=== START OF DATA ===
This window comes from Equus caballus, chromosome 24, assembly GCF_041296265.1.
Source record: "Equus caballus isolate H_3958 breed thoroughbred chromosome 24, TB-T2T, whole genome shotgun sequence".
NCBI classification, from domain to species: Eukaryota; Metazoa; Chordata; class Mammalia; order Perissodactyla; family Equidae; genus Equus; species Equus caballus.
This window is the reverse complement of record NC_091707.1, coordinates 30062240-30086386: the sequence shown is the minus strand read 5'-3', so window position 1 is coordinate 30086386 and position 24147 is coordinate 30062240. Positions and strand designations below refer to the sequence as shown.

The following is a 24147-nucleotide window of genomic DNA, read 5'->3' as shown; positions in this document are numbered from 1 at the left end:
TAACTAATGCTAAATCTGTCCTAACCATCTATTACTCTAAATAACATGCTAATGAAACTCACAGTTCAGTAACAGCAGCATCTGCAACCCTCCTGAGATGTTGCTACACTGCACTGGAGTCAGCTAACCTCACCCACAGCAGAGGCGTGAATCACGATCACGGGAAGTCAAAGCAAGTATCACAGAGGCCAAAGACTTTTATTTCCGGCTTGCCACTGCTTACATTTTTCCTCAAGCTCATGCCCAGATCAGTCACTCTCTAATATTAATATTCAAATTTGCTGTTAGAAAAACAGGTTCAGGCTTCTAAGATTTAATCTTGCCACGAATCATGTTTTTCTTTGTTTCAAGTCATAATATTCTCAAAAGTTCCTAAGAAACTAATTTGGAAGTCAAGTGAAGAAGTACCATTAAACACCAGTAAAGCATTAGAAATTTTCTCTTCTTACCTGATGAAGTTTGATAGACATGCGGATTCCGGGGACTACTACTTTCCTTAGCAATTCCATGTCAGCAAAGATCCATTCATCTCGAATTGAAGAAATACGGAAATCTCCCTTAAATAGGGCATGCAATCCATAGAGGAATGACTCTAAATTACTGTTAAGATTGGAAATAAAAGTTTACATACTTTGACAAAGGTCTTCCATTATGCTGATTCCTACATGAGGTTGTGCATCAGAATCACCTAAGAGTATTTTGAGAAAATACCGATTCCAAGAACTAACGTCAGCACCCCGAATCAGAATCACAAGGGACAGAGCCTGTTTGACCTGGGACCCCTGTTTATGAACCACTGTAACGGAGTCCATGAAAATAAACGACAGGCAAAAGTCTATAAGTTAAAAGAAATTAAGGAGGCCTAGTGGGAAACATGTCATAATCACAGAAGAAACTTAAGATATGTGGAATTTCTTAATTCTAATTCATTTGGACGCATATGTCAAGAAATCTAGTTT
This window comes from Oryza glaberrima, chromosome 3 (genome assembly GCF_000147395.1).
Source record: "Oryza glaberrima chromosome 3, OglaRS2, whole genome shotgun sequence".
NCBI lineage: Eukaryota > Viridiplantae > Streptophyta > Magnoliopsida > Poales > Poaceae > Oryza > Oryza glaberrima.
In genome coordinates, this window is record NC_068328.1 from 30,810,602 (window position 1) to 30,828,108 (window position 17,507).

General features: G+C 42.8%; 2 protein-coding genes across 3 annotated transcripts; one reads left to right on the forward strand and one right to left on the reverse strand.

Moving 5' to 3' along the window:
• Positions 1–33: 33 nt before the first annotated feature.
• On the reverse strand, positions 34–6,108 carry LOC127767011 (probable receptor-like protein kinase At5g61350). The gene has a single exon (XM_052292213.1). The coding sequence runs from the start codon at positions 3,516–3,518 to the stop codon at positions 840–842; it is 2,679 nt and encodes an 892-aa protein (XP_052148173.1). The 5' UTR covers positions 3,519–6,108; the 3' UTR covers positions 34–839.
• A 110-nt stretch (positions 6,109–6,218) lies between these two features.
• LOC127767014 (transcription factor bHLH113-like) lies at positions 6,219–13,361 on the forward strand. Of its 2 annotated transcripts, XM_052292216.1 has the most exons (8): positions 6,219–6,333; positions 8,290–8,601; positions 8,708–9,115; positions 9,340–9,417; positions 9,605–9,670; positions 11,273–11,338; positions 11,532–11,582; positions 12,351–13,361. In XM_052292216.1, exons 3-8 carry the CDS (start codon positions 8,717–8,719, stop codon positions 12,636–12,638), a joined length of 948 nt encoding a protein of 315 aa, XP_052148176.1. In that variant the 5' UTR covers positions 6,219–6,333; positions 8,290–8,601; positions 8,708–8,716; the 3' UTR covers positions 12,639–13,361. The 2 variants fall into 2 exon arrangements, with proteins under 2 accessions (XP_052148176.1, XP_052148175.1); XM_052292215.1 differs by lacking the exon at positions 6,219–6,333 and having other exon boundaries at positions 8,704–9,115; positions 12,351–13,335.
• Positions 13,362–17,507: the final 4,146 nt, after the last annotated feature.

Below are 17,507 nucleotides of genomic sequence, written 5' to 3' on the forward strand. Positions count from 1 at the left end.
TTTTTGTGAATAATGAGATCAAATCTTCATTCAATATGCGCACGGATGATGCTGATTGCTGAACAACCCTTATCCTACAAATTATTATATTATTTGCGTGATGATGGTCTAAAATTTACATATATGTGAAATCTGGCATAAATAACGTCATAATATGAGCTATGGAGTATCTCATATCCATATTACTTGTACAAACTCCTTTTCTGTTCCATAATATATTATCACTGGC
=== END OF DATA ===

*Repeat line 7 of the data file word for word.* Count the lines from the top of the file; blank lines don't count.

This window comes from Oryza glaberrima, chromosome 3 (genome assembly GCF_000147395.1).